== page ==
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Crime Scenes: John Dillinger's Indiana Exploits

Editor’s Note, March 27, 2013: This article originally appeared in the July 2004 issue of IM alongside this feature story. In 2009, actor Johnny Depp played Dillinger in the movie Public Enemies, about the Indiana desperado’s notorious Depression-era crime spree. Earlier this month, the Indianapolis International Airport announced plans to display Dillinger’s 1933 Essex Terraplane.

1. Indianapolis. Dillinger was born on the near-eastside in 1903. A stone wall is all that’s left of the homestead.

2. Mooresville. The Dillinger family relocated to a farm on the outskirts of town in 1920. The house remains, but the farm is long gone.

3. Martinsville. In 1924, before going to prison, Dillinger spent time in the Morgan Country Jail. The building is now an antiques, gifts, and tea shop.

4. Michigan City. In 1929, Dillinger transferred to the state penitentiary, purportedly to play on the baseball team, and remained there until 1933. Later that year, he helped organize a jailbreak for his former fellow inmates.

5. Daleville. In 1933, Dillinger robbed his first bank: the Commercial Bank of Daleville, which now stands empty.

6. Indianapolis. Dillinger’s only known bank robbery in the state capital occurred in 1933 at the Massachusetts Avenue State Bank, now home to an art gallery.

7. East Chicago. In 1934, Dillinger’s gang robbed the First National Bank and Trust Co., and Dillinger allegedly killed a police officer. The building, which still houses a bank, and its elaborate neoclassical interior have changed little since the ’30s.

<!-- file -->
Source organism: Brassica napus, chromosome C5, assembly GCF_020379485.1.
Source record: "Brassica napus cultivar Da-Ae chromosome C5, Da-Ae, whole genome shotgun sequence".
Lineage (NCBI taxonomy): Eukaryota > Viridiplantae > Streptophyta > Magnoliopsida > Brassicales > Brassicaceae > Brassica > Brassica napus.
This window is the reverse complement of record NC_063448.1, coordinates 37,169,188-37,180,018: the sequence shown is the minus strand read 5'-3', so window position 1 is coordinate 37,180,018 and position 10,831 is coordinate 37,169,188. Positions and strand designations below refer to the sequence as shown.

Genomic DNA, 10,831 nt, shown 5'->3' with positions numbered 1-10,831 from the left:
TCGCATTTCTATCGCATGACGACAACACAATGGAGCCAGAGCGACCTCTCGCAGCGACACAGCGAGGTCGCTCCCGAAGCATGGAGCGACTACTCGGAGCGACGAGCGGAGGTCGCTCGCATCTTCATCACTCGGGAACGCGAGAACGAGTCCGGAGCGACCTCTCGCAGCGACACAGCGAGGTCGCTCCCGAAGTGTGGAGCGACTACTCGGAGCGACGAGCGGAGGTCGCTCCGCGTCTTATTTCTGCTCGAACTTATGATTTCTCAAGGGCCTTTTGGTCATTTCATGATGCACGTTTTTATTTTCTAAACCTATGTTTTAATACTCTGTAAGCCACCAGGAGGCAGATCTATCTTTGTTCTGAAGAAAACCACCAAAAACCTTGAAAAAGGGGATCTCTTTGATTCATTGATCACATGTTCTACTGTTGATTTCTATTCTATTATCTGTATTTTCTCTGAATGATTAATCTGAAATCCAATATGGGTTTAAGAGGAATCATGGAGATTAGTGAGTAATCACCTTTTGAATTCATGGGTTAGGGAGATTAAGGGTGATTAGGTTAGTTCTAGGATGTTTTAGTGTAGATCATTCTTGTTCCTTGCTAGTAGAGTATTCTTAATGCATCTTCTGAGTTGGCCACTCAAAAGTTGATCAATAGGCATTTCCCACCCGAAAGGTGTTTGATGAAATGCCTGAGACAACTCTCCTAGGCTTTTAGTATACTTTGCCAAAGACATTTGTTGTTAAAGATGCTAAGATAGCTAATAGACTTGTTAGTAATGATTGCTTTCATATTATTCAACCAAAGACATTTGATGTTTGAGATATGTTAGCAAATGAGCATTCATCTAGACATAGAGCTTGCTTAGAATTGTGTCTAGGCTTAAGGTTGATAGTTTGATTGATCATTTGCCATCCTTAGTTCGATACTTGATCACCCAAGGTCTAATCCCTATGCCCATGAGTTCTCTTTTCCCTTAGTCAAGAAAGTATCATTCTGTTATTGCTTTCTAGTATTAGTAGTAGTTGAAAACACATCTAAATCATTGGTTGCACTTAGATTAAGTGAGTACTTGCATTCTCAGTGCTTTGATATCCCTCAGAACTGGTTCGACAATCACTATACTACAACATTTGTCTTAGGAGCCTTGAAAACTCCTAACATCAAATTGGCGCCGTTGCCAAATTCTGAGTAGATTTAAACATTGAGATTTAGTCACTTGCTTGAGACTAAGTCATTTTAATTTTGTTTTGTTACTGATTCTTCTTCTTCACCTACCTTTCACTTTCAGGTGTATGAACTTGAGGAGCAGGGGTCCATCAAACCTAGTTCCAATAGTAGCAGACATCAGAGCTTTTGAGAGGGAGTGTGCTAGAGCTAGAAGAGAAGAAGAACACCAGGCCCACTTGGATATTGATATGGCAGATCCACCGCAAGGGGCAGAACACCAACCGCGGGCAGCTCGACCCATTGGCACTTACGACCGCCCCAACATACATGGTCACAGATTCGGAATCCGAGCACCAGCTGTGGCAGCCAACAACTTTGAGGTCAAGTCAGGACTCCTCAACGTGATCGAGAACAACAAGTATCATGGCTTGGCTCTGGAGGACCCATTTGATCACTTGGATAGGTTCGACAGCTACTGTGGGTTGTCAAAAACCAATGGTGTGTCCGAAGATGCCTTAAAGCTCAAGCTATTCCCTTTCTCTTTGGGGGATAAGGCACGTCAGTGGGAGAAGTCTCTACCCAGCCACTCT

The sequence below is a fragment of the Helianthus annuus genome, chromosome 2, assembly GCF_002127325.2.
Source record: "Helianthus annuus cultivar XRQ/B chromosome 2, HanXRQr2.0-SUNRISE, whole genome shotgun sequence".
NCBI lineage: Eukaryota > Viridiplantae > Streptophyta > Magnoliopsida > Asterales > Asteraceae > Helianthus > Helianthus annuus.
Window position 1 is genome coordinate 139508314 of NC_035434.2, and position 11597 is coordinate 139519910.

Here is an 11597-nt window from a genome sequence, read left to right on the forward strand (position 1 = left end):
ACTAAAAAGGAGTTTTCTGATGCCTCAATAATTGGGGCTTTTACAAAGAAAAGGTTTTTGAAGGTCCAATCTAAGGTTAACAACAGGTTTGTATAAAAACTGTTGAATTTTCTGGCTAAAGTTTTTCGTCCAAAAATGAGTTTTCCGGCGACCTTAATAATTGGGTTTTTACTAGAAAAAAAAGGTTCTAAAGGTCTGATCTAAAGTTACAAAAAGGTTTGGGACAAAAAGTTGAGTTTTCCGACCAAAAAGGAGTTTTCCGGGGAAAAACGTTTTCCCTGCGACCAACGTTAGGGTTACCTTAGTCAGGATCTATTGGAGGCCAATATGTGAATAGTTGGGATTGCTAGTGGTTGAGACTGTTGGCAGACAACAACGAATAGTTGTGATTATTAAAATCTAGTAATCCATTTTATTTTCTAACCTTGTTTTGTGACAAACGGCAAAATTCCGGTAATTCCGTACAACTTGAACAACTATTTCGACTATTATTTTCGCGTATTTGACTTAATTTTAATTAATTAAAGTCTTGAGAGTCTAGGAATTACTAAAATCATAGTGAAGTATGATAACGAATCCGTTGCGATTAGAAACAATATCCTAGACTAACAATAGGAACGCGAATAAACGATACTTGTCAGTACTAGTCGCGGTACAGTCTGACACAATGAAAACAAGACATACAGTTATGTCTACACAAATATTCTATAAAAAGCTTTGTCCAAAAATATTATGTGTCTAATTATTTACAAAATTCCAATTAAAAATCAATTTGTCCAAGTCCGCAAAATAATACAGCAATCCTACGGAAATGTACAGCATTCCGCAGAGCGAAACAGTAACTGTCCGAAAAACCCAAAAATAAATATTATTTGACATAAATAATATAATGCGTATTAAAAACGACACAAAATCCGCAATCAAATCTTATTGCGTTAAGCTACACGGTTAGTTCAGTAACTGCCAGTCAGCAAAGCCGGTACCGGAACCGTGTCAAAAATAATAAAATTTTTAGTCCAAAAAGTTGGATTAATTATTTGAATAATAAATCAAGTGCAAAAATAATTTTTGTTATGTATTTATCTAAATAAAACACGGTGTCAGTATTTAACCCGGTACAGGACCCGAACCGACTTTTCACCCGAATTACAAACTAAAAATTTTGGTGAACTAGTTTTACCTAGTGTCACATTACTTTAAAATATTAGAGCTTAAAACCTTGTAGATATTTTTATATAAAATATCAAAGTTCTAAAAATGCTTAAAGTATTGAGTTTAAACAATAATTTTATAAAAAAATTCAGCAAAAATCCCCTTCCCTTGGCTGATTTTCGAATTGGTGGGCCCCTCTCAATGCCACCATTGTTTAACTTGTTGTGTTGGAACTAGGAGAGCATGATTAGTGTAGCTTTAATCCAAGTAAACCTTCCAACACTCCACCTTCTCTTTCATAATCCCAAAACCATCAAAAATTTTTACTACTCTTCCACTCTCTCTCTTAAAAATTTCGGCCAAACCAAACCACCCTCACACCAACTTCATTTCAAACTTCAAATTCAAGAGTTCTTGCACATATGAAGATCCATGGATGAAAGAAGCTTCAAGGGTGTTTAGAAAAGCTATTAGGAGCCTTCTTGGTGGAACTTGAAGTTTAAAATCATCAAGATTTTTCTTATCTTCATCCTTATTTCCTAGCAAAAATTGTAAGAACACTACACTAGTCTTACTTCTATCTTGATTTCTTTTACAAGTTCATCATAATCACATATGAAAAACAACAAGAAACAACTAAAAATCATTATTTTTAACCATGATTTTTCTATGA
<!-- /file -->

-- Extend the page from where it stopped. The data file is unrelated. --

8. Crown Point. In 1934, Dillinger escaped from the Lake County Jail, reportedly using a fake wooden gun; the building is currently under renovation. Next door, the old Criminal Courts Building, where Dillinger was arraigned, houses a bar, banquet facility, restaurant and offices.

This article appeared alongside the feature story “Our Gangster” in the July 2004 issue. Click here to read it.

Since first joining Indianapolis Monthly in 2000, West has written about a wide range of subjects including crime, history, arts and entertainment, pop culture, politics, and food. His feature stories have twice been noted in the Best American Sports Writing anthology and have received top honors from the Indiana chapter of the Society of Professional Journalists. “The Collapse,” West’s account of the 2011 Indiana State Fair tragedy, was a 2013 National City and Regional Magazine Awards finalist in the category of Best Reporting. He lives on the near-east side.